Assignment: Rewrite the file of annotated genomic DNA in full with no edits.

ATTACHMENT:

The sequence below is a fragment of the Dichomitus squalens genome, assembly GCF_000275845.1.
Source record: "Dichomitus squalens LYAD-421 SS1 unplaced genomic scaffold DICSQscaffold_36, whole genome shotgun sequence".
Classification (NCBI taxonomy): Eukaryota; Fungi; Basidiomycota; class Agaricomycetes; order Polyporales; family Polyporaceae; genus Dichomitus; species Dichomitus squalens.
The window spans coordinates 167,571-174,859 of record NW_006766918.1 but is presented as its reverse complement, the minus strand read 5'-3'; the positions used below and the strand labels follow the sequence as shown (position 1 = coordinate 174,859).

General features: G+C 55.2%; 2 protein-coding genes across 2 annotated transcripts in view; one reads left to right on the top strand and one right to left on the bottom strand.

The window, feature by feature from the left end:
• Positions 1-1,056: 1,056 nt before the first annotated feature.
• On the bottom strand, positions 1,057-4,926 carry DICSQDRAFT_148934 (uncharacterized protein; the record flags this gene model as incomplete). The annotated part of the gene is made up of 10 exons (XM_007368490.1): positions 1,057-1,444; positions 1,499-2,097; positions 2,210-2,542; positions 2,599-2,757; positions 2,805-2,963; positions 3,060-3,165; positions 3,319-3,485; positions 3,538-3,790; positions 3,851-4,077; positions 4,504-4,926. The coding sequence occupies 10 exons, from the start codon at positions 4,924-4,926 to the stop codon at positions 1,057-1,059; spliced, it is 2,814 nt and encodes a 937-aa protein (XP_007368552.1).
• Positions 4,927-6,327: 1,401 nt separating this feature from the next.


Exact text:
The sequence below is a fragment of the Dichomitus squalens genome, assembly GCF_000275845.1.
Source record: "Dichomitus squalens LYAD-421 SS1 unplaced genomic scaffold DICSQscaffold_36, whole genome shotgun sequence".
Classification (NCBI taxonomy): Eukaryota; Fungi; Basidiomycota; class Agaricomycetes; order Polyporales; family Polyporaceae; genus Dichomitus; species Dichomitus squalens.
The window spans coordinates 167,571-174,859 of record NW_006766918.1 but is presented as its reverse complement, the minus strand read 5'-3'; the positions used below and the strand labels follow the sequence as shown (position 1 = coordinate 174,859).

General features: G+C 55.2%; 2 protein-coding genes across 2 annotated transcripts in view; one reads left to right on the top strand and one right to left on the bottom strand.

The window, feature by feature from the left end:
• Positions 1-1,056: 1,056 nt before the first annotated feature.
• On the bottom strand, positions 1,057-4,926 carry DICSQDRAFT_148934 (uncharacterized protein; the record flags this gene model as incomplete). The annotated part of the gene is made up of 10 exons (XM_007368490.1): positions 1,057-1,444; positions 1,499-2,097; positions 2,210-2,542; positions 2,599-2,757; positions 2,805-2,963; positions 3,060-3,165; positions 3,319-3,485; positions 3,538-3,790; positions 3,851-4,077; positions 4,504-4,926. The coding sequence occupies 10 exons, from the start codon at positions 4,924-4,926 to the stop codon at positions 1,057-1,059; spliced, it is 2,814 nt and encodes a 937-aa protein (XP_007368552.1).
• Positions 4,927-6,327: 1,401 nt separating this feature from the next.